Many books, documentaries and movies claim to chronicle daily life in Ancient Rome, but it's rare to find a narrative so encrusted in detail as this lively offering from an Italian author and television host. Adopting a first person plural voice, Angela takes us on an eagle-eyed tour of the ancient city on an "ordinary day" in the year A.D. 115. Serving as a Virgil-like guide, Angela begins in a Domus, an upper-class home, exploring its meticulous inner workings, from the aqueduct hook-up to the slave labor. Out in the streets, Angela provides a fascinating, nail-by-nail description of Roman construction before schooling readers in the particulars of buying slaves. Next up is a bloody scene at the Coliseum (featuring hungry lions and their worthy meal), and a steamy sunset tour of bedrooms, salons, and sexual mores; Romans viewed sex as "a gift of the gods," something to enjoy, and would "judge our sexuality as excessively complicated... by mental complexes and roles." Angela's rigorous research and populist style, aided by Conti's seamless translation, should fascinate casual readers as well as dedicated Italophiles.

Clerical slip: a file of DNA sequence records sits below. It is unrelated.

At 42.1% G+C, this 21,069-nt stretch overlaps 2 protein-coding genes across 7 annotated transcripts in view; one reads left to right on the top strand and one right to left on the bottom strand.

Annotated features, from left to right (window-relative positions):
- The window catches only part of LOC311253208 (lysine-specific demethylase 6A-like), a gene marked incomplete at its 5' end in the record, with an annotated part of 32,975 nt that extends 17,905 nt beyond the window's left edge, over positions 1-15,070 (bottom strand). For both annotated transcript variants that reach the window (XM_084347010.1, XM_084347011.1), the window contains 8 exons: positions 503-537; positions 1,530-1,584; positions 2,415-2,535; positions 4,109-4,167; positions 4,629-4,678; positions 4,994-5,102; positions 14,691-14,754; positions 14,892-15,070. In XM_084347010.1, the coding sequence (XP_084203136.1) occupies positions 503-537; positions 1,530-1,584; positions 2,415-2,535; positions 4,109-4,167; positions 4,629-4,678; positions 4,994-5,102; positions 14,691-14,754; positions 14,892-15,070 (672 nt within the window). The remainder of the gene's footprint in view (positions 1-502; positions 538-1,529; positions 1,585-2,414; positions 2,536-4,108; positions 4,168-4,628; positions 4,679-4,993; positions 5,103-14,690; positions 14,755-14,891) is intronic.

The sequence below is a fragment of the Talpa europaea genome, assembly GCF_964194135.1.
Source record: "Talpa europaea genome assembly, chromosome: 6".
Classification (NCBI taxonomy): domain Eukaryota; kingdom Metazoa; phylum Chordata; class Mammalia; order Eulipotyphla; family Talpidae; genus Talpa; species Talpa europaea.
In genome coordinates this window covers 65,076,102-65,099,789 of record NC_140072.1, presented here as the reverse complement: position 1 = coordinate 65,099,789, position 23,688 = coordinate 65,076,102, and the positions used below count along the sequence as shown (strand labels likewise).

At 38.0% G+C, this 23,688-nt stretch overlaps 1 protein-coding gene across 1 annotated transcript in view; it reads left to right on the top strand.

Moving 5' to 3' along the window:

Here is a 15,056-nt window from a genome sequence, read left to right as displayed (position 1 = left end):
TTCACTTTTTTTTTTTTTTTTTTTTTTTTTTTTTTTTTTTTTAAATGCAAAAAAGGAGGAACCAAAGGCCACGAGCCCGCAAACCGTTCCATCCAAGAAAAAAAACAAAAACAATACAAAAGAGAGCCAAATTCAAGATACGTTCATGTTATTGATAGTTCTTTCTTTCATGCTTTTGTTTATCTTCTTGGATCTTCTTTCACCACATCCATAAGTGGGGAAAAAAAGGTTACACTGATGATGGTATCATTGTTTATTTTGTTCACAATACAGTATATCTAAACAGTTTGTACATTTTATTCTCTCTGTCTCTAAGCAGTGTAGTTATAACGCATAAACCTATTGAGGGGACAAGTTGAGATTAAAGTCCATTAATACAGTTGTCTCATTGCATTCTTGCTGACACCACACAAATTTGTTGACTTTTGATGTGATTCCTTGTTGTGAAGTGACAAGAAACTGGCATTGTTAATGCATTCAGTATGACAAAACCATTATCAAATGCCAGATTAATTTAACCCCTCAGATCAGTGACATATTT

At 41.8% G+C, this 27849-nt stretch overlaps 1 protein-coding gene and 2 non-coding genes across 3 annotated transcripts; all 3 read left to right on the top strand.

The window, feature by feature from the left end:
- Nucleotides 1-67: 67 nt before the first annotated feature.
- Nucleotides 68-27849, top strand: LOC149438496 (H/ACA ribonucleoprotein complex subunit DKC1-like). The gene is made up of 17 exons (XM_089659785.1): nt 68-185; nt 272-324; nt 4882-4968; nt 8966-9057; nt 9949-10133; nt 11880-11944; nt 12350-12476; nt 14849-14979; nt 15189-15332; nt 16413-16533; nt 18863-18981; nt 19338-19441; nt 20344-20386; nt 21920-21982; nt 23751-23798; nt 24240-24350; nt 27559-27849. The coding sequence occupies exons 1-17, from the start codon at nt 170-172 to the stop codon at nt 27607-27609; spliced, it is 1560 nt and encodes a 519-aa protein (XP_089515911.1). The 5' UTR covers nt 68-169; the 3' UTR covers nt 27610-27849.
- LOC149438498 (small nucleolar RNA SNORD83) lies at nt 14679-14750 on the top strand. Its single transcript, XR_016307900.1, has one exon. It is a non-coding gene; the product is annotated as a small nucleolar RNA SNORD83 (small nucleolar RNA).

"Alberto Angela makes an important but often complicated subject fascinating and accessible. The reader is catapulted into a day in the Imperial capital and uncovers affinities, secrets, curiosities, and anecdotes about the inhabitants of ancient Rome... Angela transforms his book into a kind of three-dimensional set in which the reader strolls, visiting homes, markets, open air school, baths, and even public latrines."
"One discovers a wealth of details about the curious habits of ancient Romans, from their recipes to their tastes in interior design, from life in the Insulae, the giant Roman housing projects, to the shocking slave markets."
Il Corriere della Sera